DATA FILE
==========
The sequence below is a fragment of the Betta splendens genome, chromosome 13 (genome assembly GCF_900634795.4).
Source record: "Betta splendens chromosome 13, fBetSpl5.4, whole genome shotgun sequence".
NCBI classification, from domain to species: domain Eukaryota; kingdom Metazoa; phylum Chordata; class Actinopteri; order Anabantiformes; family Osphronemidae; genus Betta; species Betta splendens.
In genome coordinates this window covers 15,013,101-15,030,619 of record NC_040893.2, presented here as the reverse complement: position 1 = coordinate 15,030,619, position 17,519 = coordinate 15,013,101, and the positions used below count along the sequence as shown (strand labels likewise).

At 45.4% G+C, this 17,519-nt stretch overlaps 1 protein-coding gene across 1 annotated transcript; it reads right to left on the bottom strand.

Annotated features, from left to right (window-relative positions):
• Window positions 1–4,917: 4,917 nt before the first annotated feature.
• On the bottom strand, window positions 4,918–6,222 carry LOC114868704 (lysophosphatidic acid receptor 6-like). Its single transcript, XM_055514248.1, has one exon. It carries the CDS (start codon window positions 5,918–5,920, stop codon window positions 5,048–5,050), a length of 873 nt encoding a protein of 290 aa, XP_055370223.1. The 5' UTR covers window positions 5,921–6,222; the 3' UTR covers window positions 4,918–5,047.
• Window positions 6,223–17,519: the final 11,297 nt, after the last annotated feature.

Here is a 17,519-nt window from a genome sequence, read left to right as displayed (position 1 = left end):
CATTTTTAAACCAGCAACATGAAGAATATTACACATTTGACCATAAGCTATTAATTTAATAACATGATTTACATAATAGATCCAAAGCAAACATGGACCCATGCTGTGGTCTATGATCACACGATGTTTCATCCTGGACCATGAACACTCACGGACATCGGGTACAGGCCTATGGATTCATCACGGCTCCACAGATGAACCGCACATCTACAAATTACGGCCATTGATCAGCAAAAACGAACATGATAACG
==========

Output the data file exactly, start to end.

The sequence below is a fragment of the Betta splendens genome, chromosome 13 (genome assembly GCF_900634795.4).
Source record: "Betta splendens chromosome 13, fBetSpl5.4, whole genome shotgun sequence".
NCBI classification, from domain to species: domain Eukaryota; kingdom Metazoa; phylum Chordata; class Actinopteri; order Anabantiformes; family Osphronemidae; genus Betta; species Betta splendens.
In genome coordinates this window covers 15,013,101-15,030,619 of record NC_040893.2, presented here as the reverse complement: position 1 = coordinate 15,030,619, position 17,519 = coordinate 15,013,101, and the positions used below count along the sequence as shown (strand labels likewise).

At 45.4% G+C, this 17,519-nt stretch overlaps 1 protein-coding gene across 1 annotated transcript; it reads right to left on the bottom strand.

Annotated features, from left to right (window-relative positions):
• Window positions 1–4,917: 4,917 nt before the first annotated feature.
• On the bottom strand, window positions 4,918–6,222 carry LOC114868704 (lysophosphatidic acid receptor 6-like). Its single transcript, XM_055514248.1, has one exon. It carries the CDS (start codon window positions 5,918–5,920, stop codon window positions 5,048–5,050), a length of 873 nt encoding a protein of 290 aa, XP_055370223.1. The 5' UTR covers window positions 5,921–6,222; the 3' UTR covers window positions 4,918–5,047.
• Window positions 6,223–17,519: the final 11,297 nt, after the last annotated feature.

Here is a 17,519-nt window from a genome sequence, read left to right as displayed (position 1 = left end):
CATTTTTAAACCAGCAACATGAAGAATATTACACATTTGACCATAAGCTATTAATTTAATAACATGATTTACATAATAGATCCAAAGCAAACATGGACCCATGCTGTGGTCTATGATCACACGATGTTTCATCCTGGACCATGAACACTCACGGACATCGGGTACAGGCCTATGGATTCATCACGGCTCCACAGATGAACCGCACATCTACAAATTACGGCCATTGATCAGCAAAAACGAACATGATAACG